True friends will give it to you straight whether you like it or not.
They won’t tell you what you want to hear. They’ll tell you what you NEED to hear. Because they know you inside and out and only want what’s best for you. You know it, but it still makes you cringe sometimes.
But, we’ve got news that might just make you appreciate every ounce of tough love from your bestie.
A new study at the University of Plymouth found that people who insult their friends aren’t necessarily mean-spirited — they just want the insultee to benefit in the long run.
For the study, scientists surveyed 140 adults and asked them various hypothetical situations pertaining to everyday situations with their loved one.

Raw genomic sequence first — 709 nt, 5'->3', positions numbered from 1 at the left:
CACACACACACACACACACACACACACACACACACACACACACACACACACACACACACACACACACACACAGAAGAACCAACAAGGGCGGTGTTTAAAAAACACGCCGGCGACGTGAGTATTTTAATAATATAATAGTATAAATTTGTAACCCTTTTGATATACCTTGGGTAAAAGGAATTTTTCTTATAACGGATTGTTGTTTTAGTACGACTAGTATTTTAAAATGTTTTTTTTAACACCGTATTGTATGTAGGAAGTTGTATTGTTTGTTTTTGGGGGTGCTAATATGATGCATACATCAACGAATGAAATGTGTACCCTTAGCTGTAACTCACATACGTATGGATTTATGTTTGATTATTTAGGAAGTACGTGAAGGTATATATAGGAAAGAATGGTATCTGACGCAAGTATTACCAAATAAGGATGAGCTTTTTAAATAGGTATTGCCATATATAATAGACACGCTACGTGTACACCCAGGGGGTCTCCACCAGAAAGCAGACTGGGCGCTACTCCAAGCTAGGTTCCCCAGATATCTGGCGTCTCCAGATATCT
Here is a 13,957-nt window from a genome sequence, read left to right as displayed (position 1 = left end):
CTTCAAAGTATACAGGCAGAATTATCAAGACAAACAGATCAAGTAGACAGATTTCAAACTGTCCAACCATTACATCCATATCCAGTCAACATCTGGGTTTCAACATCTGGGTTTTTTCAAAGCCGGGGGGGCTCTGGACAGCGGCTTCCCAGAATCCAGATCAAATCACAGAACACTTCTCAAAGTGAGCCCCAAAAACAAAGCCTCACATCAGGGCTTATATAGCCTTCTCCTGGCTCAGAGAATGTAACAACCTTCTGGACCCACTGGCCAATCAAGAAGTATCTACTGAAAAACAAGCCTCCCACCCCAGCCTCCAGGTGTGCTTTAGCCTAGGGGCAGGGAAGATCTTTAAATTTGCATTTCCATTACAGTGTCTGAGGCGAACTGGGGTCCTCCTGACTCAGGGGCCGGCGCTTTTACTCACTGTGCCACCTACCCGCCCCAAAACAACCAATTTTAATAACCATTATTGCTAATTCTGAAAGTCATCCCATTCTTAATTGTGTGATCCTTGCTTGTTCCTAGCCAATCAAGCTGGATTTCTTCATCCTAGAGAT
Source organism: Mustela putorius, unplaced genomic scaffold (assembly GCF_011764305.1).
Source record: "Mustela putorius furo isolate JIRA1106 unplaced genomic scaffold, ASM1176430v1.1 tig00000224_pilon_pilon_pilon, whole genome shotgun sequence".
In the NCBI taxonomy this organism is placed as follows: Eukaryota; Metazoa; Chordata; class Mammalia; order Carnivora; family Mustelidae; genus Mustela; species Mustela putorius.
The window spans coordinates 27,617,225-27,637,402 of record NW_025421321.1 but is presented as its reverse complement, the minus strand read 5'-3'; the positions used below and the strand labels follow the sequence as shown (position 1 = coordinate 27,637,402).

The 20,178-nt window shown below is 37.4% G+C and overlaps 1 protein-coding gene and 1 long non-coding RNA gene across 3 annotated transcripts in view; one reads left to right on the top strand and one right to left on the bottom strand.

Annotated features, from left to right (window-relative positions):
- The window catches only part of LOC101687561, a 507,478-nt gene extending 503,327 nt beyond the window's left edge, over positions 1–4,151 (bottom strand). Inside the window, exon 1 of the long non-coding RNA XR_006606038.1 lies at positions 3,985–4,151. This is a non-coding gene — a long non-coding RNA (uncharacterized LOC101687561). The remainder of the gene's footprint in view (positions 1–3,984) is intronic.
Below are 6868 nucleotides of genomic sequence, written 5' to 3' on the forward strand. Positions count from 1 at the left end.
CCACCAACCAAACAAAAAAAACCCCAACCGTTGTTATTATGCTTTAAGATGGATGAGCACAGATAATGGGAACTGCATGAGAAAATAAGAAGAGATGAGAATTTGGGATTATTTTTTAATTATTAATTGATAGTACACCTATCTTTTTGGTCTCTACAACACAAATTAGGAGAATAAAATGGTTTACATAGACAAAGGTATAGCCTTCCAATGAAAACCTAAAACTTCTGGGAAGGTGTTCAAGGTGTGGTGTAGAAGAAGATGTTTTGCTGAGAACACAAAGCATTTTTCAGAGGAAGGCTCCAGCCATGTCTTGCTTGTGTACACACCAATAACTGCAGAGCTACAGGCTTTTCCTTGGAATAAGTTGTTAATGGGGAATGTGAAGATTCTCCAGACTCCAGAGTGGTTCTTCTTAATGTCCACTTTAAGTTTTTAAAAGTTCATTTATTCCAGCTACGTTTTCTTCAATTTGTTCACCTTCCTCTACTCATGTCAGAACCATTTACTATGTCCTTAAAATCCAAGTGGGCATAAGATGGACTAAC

According to Belén López-Pérez, a psychological scientist and author of the study, results of the testing revealed that those who were mean to their partners were more likely to be empathetic and to have a strong desire for their partners to succeed.
“We identified several everyday examples where this might be the case — for instance, inducing fear of failure in a loved one who is procrastinating instead of studying for an exam,” Pérez wrote.
“These findings shed light on social dynamics, helping us to understand, for instance, why we sometimes may try to make our loved ones feel bad if we perceive this emotion to be useful to achieve a goal.”